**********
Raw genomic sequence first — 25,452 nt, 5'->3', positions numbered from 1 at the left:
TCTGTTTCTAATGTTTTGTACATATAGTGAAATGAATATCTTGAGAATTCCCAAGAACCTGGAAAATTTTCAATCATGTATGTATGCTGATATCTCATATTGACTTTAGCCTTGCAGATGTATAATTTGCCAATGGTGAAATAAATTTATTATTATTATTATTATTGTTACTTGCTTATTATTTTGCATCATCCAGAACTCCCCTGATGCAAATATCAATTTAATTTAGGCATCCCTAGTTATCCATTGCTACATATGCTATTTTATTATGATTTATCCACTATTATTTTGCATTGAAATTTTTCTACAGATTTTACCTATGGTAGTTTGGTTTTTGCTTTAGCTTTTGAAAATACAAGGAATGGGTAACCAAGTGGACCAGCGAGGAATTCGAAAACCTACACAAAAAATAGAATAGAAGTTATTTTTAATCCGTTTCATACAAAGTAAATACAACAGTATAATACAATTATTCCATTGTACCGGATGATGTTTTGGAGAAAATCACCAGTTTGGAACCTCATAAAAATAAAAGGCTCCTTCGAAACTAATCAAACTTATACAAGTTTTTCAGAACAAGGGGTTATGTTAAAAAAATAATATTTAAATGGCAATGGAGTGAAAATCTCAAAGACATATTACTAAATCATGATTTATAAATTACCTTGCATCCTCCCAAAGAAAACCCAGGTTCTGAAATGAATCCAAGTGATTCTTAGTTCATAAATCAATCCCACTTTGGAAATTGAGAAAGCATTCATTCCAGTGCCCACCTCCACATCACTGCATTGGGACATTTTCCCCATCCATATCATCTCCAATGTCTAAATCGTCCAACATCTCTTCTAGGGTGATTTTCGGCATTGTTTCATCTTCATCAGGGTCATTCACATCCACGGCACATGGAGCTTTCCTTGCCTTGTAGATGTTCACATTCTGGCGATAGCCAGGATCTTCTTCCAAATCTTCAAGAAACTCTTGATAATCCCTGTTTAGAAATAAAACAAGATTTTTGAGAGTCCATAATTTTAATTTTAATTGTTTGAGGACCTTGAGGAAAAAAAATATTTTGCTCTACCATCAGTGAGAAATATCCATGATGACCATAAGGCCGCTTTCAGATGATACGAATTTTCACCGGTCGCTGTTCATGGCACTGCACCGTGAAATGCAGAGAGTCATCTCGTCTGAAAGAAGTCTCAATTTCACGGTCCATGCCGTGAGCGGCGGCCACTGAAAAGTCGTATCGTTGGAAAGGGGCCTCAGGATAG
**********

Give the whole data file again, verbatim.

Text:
Raw genomic sequence first — 25,452 nt, 5'->3', positions numbered from 1 at the left:
TCTGTTTCTAATGTTTTGTACATATAGTGAAATGAATATCTTGAGAATTCCCAAGAACCTGGAAAATTTTCAATCATGTATGTATGCTGATATCTCATATTGACTTTAGCCTTGCAGATGTATAATTTGCCAATGGTGAAATAAATTTATTATTATTATTATTATTGTTACTTGCTTATTATTTTGCATCATCCAGAACTCCCCTGATGCAAATATCAATTTAATTTAGGCATCCCTAGTTATCCATTGCTACATATGCTATTTTATTATGATTTATCCACTATTATTTTGCATTGAAATTTTTCTACAGATTTTACCTATGGTAGTTTGGTTTTTGCTTTAGCTTTTGAAAATACAAGGAATGGGTAACCAAGTGGACCAGCGAGGAATTCGAAAACCTACACAAAAAATAGAATAGAAGTTATTTTTAATCCGTTTCATACAAAGTAAATACAACAGTATAATACAATTATTCCATTGTACCGGATGATGTTTTGGAGAAAATCACCAGTTTGGAACCTCATAAAAATAAAAGGCTCCTTCGAAACTAATCAAACTTATACAAGTTTTTCAGAACAAGGGGTTATGTTAAAAAAATAATATTTAAATGGCAATGGAGTGAAAATCTCAAAGACATATTACTAAATCATGATTTATAAATTACCTTGCATCCTCCCAAAGAAAACCCAGGTTCTGAAATGAATCCAAGTGATTCTTAGTTCATAAATCAATCCCACTTTGGAAATTGAGAAAGCATTCATTCCAGTGCCCACCTCCACATCACTGCATTGGGACATTTTCCCCATCCATATCATCTCCAATGTCTAAATCGTCCAACATCTCTTCTAGGGTGATTTTCGGCATTGTTTCATCTTCATCAGGGTCATTCACATCCACGGCACATGGAGCTTTCCTTGCCTTGTAGATGTTCACATTCTGGCGATAGCCAGGATCTTCTTCCAAATCTTCAAGAAACTCTTGATAATCCCTGTTTAGAAATAAAACAAGATTTTTGAGAGTCCATAATTTTAATTTTAATTGTTTGAGGACCTTGAGGAAAAAAAATATTTTGCTCTACCATCAGTGAGAAATATCCATGATGACCATAAGGCCGCTTTCAGATGATACGAATTTTCACCGGTCGCTGTTCATGGCACTGCACCGTGAAATGCAGAGAGTCATCTCGTCTGAAAGAAGTCTCAATTTCACGGTCCATGCCGTGAGCGGCGGCCACTGAAAAGTCGTATCGTTGGAAAGGGGCCTCAGGATAG